Codagenix at the moment is experimenting with mice. Serum’s role will be to establish the product on a suitable cell line, followed by a scale-up process.
Coronavirus has claimed 2,129 lives and infected 75,762 persons till date. Serum Institute of India and Codagenix of the US have announced a collaboration to rapidly co-develop a live-attenuated vaccine against coronavirus. Serum Institute is the world’s largest vaccine manufacturer by the number of doses, while Codagenix is a clinical-stage synthetic biology company that uses software to recode genomes of viruses, constructing live-attenuated vaccines or viruses to prevent viral infections or treat solid tumors. Adar Poonawalla, CEO of Serum Institute, tells Geeta Nair that Serum and Codagenix hope to soon push a coronavirus vaccine in the clinic.
How did this collaboration happen and why did you choose to work with Codagenix?
This collaboration happened because Codagenix has an algorithm to produce any virus at a rapid speed. For example, we already have potential candidates to go into animal studies for the coronavirus outbreak.
Big companies have not shown interest in developing vaccine for COVID-19. What made you respond to this public health crisis?
Most companies, including us, generally won’t be interested in ebola, coronavirus, etc. But I have taken the view of experimenting with this technology to see if it will work. Something serious may happen and we need to be able to rapidly manufacture vaccines. I wanted to test this technology platform of Codagenix keeping in mind that eventuality. Having said that, I do believe that there will be some commercial value to this. I have already got enquiries from China to buy the rights and technology if this vaccine becomes successful.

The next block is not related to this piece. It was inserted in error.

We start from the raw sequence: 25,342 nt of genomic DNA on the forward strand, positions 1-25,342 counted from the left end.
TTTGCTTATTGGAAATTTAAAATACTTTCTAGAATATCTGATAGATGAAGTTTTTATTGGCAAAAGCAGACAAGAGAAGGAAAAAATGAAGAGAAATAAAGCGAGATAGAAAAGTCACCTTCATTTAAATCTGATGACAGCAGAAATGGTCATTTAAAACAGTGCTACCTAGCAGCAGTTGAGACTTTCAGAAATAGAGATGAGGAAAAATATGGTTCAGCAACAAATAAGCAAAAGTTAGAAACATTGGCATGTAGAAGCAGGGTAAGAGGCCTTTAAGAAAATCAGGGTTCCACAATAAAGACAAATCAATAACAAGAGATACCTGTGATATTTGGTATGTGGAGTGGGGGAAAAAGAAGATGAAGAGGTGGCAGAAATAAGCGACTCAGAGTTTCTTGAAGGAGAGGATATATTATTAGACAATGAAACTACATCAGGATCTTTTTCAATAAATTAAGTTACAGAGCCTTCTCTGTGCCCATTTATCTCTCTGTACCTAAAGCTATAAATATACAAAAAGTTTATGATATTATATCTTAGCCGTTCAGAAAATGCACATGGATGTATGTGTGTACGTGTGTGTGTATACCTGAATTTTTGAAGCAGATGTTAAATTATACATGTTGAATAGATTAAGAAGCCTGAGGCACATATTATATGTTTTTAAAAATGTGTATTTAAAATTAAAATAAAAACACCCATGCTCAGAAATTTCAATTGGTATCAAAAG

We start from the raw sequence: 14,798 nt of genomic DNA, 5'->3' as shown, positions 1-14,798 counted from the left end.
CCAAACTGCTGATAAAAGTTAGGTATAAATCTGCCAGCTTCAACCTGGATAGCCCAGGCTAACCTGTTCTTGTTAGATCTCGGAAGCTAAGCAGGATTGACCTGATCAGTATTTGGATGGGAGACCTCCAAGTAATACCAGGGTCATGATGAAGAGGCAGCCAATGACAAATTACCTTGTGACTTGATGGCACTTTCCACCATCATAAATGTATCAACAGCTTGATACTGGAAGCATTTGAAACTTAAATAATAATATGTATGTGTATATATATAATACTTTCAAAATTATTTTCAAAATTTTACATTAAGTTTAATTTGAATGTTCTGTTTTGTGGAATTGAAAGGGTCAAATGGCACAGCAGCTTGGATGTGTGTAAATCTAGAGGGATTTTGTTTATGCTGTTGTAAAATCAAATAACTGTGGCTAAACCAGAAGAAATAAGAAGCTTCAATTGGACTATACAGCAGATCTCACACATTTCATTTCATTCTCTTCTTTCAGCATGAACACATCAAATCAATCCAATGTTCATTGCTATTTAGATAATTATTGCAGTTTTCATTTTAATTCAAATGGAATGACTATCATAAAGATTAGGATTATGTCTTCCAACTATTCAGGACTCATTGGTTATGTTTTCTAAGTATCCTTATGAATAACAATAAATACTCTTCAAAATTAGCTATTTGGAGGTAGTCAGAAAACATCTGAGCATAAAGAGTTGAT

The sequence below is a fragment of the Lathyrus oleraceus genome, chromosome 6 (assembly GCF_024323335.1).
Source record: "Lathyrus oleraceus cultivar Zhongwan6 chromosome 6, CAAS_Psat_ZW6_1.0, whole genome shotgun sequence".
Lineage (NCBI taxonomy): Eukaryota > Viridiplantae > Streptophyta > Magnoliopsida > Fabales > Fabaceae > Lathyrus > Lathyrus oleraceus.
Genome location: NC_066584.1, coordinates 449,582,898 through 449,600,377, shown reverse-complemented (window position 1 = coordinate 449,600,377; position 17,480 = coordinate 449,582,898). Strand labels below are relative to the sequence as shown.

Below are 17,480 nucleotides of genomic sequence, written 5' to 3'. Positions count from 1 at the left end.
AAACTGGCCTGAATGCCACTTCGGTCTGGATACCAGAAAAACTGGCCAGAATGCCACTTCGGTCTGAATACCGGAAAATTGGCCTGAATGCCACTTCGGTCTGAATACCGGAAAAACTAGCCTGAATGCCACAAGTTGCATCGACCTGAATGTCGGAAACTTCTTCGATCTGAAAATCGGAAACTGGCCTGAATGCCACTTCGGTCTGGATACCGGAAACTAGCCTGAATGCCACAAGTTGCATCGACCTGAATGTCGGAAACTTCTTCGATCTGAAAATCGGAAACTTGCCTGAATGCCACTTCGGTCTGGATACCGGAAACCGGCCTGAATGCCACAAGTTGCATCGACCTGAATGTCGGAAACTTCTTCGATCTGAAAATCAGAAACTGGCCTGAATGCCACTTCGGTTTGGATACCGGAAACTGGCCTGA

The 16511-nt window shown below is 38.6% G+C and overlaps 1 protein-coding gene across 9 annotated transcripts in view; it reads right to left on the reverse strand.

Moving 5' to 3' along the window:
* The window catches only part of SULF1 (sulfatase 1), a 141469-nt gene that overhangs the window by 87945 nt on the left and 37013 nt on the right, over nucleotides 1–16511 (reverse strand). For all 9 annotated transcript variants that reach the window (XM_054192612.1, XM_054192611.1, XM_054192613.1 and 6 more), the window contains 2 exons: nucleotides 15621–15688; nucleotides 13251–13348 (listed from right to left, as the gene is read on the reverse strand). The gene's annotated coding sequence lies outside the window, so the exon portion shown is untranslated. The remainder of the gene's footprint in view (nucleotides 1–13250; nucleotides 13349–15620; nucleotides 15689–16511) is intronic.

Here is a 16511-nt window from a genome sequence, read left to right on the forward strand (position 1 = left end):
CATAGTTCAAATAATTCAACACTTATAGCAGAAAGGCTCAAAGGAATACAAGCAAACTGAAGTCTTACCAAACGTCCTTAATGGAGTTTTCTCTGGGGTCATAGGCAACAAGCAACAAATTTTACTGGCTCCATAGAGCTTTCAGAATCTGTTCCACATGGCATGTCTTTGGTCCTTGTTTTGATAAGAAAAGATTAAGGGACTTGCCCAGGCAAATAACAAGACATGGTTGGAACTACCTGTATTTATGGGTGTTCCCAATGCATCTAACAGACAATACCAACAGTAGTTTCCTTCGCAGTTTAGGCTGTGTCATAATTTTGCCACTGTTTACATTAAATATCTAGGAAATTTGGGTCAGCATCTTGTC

How will you be working together? What will be your contribution? What would be investments required?
Codagenix at the moment is experimenting with mice. Serum’s role will be to establish the product on a suitable cell line, followed by a scale-up process. The next step is funding and conducting human clinical trials and taking it to licensure. Serum will then manufacture this worldwide, except the US.
How challenging is vaccine development and manufacturing in the current context?
The real challenge is whether it really works and is efficacious in humans. It will also be a challenge to prove its efficacy and design a trial in a country where there are outbreaks – most probably China.
Why is it taking time to develop the vaccine?
It typically takes 7-8 years to develop a vaccine. It takes that much of time because of animal studies, human studies and also establishing when you make a strain, it does not revert back to the wild type, and is safe to use in humans.
By what time can we expect your partner to reach clinical trials and when will you scale up production?
Hopefully, in six months, we should be able to enter human trials. We expect the licensure one year after that, depending on how regulatory bodies in China, India or other countries look at it, granting us fast-track permission for this vaccine as a special case.
Previously, you had created vaccines, but it had no taker and the crisis ended. What if that happens again?
The last time we had developed a flu vaccine during the H1N1 crisis. And yes, after two years, nobody wanted to take the vaccine. This is because in India, unlike in Europe and the US, adults generally do not take flu vaccine or any other kind of vaccine. This awareness is lacking. We, in India, rush to take the cure when we get the disease. I am working on creating the awareness that ‘prevention is better than cure’ and vaccines should be taken to prevent hospitalisation and treatment.
What are the regulatory challenges you could face in manufacturing and selling the vaccine globally.
It is too early to comment as the situation is evolving. It can go either way.